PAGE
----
Monday, April 4, 2016

architect as father

Windows are the eyes.  

The great Zaha Hadid passed away last week.  Her eyes were magical.

Windows opened me up to the idea of studying architecture.   

My latest work, shaped by my sweet family, will be for sale by the end of today.  

Architect as father.  The ultimate joy.

Thursday, March 3, 2016


Our culture is an automotive one.  Machine based, rage guzzling.  Still I’m interested in its experiential benefits, if indeed they objectively exist.

 While day-to-day linear movement measures our drive and promotes our wellbeing, inside, the passenger is passive and reflective, unburdened from decisions.  

Painting for me is simulating this experience of a passenger.  I am contained.  From my containment I gaze upon an arena marked by exhaust, haste, and turbulence.  I see others, but mostly I see their containers.  We are aligned and in accordance.  

This is an automotive pastoral.  A sensory deprivation vessel.  A joyride of attention on the visual. 

Monday, February 1, 2016

slow swirl

Snow falling.  Not here at all.  But it is in other parts, like in my memory of a winter when I spent the evenings reading James Breslin's biography of Mark Rothko.  I needed that snow to fall, for the sky to darken, so that I'd come to a better understanding at that time of how Abstract Expressionism happened.    

Rothko and DeKooning and their pals were my heroes due probably to a childhood visiting the Art Institute of Chicago.  You see, the gallery space devoted to the avant garde at that time was still loyal to Abstract Expressionism.  The earlier abstract work was mostly European, more formal, and down the hall.  These Europeans felt small to me.  They felt grey under the influence of world wars.  The A E by contrast felt angry and free.  And by the time I'd begun creating my own abstract paintings that winter of 1997 I'd realized how little I knew about the artists beyond what was described in Art History books.  And well, I loathed then like I loathe now all Art History books.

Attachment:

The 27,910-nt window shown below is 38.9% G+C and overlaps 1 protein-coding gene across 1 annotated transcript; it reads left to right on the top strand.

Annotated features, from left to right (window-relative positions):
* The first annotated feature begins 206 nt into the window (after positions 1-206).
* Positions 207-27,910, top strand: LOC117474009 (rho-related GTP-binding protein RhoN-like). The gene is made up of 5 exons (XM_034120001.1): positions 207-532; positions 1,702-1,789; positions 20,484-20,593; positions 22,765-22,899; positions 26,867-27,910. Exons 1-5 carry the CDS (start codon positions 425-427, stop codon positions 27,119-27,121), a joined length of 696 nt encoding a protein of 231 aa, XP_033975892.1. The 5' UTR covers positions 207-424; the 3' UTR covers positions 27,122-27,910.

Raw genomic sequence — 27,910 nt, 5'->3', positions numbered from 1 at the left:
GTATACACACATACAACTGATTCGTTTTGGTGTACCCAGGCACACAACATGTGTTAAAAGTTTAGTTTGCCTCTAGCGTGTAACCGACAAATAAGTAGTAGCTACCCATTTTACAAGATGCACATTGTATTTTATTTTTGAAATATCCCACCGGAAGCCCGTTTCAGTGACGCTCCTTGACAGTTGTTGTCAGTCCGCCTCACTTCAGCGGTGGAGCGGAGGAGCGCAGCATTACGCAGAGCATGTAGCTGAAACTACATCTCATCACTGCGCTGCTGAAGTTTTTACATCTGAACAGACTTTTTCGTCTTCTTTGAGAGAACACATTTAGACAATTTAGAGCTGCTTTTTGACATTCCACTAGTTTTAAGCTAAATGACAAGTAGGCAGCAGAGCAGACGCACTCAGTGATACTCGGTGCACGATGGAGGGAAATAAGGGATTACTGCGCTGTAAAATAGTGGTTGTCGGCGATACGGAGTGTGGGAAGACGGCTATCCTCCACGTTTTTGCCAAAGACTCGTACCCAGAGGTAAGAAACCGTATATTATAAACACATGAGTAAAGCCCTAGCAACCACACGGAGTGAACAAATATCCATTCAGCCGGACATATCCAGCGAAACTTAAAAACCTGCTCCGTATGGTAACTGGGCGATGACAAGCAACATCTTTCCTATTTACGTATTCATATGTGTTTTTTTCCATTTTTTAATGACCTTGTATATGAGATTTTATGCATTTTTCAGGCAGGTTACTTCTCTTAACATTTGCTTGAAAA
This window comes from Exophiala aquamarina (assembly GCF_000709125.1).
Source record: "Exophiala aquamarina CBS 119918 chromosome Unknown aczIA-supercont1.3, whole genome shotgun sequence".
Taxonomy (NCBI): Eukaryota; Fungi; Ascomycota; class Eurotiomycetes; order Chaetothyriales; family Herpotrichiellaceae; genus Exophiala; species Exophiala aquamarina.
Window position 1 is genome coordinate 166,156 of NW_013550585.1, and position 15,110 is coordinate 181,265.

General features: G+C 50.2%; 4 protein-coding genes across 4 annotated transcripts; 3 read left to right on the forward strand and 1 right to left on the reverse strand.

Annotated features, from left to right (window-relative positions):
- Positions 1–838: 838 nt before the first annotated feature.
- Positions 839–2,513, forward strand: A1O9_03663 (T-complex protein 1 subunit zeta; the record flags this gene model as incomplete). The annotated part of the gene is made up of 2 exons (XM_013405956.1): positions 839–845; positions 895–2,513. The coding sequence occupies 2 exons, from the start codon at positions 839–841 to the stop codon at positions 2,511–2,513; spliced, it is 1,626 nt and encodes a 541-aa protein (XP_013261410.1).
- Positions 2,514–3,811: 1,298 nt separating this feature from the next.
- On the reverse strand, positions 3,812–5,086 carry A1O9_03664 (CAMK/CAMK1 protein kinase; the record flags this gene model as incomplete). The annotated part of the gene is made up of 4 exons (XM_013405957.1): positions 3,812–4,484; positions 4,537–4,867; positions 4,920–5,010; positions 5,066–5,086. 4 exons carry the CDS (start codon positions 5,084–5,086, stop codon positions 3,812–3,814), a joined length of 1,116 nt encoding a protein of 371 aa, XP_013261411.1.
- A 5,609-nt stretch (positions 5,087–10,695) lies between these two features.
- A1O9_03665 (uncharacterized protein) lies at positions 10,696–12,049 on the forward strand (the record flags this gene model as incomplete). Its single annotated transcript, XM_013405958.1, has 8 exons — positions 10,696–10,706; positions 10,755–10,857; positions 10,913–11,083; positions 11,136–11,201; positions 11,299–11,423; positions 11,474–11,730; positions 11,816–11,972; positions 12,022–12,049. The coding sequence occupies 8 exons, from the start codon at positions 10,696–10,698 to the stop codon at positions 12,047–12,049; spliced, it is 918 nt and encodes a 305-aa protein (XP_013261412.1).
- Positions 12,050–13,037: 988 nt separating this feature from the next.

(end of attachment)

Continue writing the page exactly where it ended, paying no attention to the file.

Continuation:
To learn about Rothko was for me to learn about them all.  Rothko chose to be a painter.  Others thought he was wasting his talents.  He painted whenever he could, with whomever he could.  He tried mimicking what his master, Max Weber, instructed aspiring painters to do.  This took him far, as can be seen in the image at the top.  But it was during a middle life year after many attempts in varying directions that he paid closer attention to what and how children paint (he taught a children's art class).  Painting became a question of how orange would look next to red.  Painting for Rothko no longer aspired for complexity and instead led him thru a discovery of much simpler, more authentic questions of play.

I'm pleased to announce that Gallery Shoal Creek of Austin will be hosting a solo show of my newest work in oil.  Yes, it will include some recent watercolors.  The show's opening will take place on Friday, April 22nd.  

Monday, January 4, 2016

the empire

When my grandparents' families emigrated to the US over one hundred years ago, they arrived from Poland and Croatia.  

Leaving what was at that time Silesia (southern Poland) and Croatia (Hungary) my relatives were citizens of the Crown lands of Austria.  They were disgruntled.

Simon Winder's Danubia and a book series entitled A Time of Gifts by Patrick Leigh Fermor together paint an interesting picture of central Europe before World War I.  My fascination with this part of Europe is a natural, almost effortless extension from my family.  This is one level.  

I  am interested in other things effortless.  The way an empire lays out a city over time.  The way we navigate them.  The manner in which I construct my work (the concept that, on a good day, economizes time and effort).  The way work can no longer seem like work.

This entry is dedicated to my mother's parents, Louis and Kay, who took such good care of me and who demonstrated the contentment found in simple living.